Intersectionality makes deterministic assumptions about human identity that run counter to almost all of Western philosophy—not to mention to the commonsense self-understanding most of us possess. Intersectional theorists begin their work on the basis of a debatable (though never debated) set of characteristics that supposedly constitute personal identity: race, gender, class, sexual orientation, ethnicity, and sometimes others (weight, attractiveness, age). Women are collectively, and as individuals, oppressed. So are gays, lesbians, Hispanics, blacks, the disabled, the aged, the very young, the obese, the transgender—and the list goes on, becoming more complex with the addition and subtraction of multiple traits.
I recently attended an academic conference at the University of Notre Dame called “Intersectional Inquiries and Collaborative Action: Gender and Race.” It felt like a return to my undergraduate years in the early 1990s. I saw women with shaved heads wearing ethnic print scarves, Birkenstocks, and baggy black clothes. Many of the participants smelled of curry and incense. I attended the conference because I was researching the concept of “intersectionality” as part of a year-long fellowship to study academic diversity. A year ago, I knew almost nothing about the diversity movement in academia. Now I’ve learned that it is only the tip of a very large iceberg, and that this movement is more extensive, and more radical, than the anodyne term “diversity” would lead one to believe.
Intersectionality is a wholly academic invention that plays a large role in this movement. Indeed, it stands in the vanguard of the progressive academy, allied with critical race studies, queer studies, women’s studies, and ethnic studies. Intersectional scholars proudly proclaim their goal: to smash the neoliberal, corporate, heteropatriarchal academy and then to reinvent it in a way that rejects traditional notions about what universities are meant to do. These scholars also want to redefine the family and to abolish the “binary” of man and woman.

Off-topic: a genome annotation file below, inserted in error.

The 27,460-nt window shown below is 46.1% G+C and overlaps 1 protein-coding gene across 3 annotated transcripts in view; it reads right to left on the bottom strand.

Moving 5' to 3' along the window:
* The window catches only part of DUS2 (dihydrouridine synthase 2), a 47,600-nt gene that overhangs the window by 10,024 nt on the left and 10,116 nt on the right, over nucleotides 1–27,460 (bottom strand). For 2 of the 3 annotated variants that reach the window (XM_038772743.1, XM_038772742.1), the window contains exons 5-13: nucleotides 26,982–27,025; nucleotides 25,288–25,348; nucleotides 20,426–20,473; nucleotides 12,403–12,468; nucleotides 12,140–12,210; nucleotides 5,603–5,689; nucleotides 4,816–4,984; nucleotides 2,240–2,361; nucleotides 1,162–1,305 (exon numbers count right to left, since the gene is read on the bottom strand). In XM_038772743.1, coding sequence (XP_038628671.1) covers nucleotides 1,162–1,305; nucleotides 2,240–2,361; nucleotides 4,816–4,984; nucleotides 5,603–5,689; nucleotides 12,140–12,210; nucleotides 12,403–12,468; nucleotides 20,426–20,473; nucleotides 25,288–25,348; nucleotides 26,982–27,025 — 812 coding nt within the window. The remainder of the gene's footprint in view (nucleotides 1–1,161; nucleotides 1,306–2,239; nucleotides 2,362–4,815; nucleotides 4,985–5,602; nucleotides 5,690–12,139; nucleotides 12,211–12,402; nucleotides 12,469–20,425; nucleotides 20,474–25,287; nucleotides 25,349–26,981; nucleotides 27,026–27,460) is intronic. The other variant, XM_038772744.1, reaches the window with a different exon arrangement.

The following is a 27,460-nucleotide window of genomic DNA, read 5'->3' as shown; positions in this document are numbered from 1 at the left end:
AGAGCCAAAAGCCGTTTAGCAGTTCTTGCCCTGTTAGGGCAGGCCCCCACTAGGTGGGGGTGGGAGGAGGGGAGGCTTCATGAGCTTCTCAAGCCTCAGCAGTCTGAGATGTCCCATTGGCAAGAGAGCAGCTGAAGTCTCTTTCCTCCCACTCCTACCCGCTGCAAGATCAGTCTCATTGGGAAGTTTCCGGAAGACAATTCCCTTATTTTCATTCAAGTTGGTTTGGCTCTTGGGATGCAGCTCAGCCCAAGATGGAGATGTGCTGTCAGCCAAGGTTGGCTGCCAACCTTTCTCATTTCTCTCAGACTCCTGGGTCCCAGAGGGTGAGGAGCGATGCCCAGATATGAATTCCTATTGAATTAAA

Although the term has been around for almost thirty years, most people—even academics—don’t really know what intersectionality means. It originated in a 1989 article about antidiscrimination law, in which black feminist scholar Kimberlé Crenshaw made a case for treating race and gender not as separate legal categories but as a new, combined category. In other words, while a woman might claim discrimination on the basis of sex, and a black man might claim it on the basis of race, neither sex nor race alone could capture the discrimination endured by a black woman.
Crenshaw explains the idea by taking up the legal case of DeGraffenreid v. General Motors (1977). In that case, five black women sued General Motors for discrimination. GM had not hired black women prior to 1964, and had dismissed all but one of its black female employees hired after 1970 on the basis of seniority. The plaintiffs claimed that the harm they suffered could not be addressed by suing as women only, because GM could point out that it had indeed hired women (white women) prior to 1964 and had retained those that were hired after 1970.
Nor were they willing to sue on the basis of race alone. The discrimination they suffered was not merely racial, they argued, but a result of their combined racial and gender identity. The district court dismissed this claim, observing that the prospect of “the creation of new classes of protected minorities, governed only by the mathematical principles of permutation and combination, clearly raises the prospect of opening the hackneyed Pandora’s box.” Crenshaw rejected that reasoning, pointing out that these women were clearly suffering from compound discrimination for their identity. Neither black men nor white women found themselves in quite the same situation.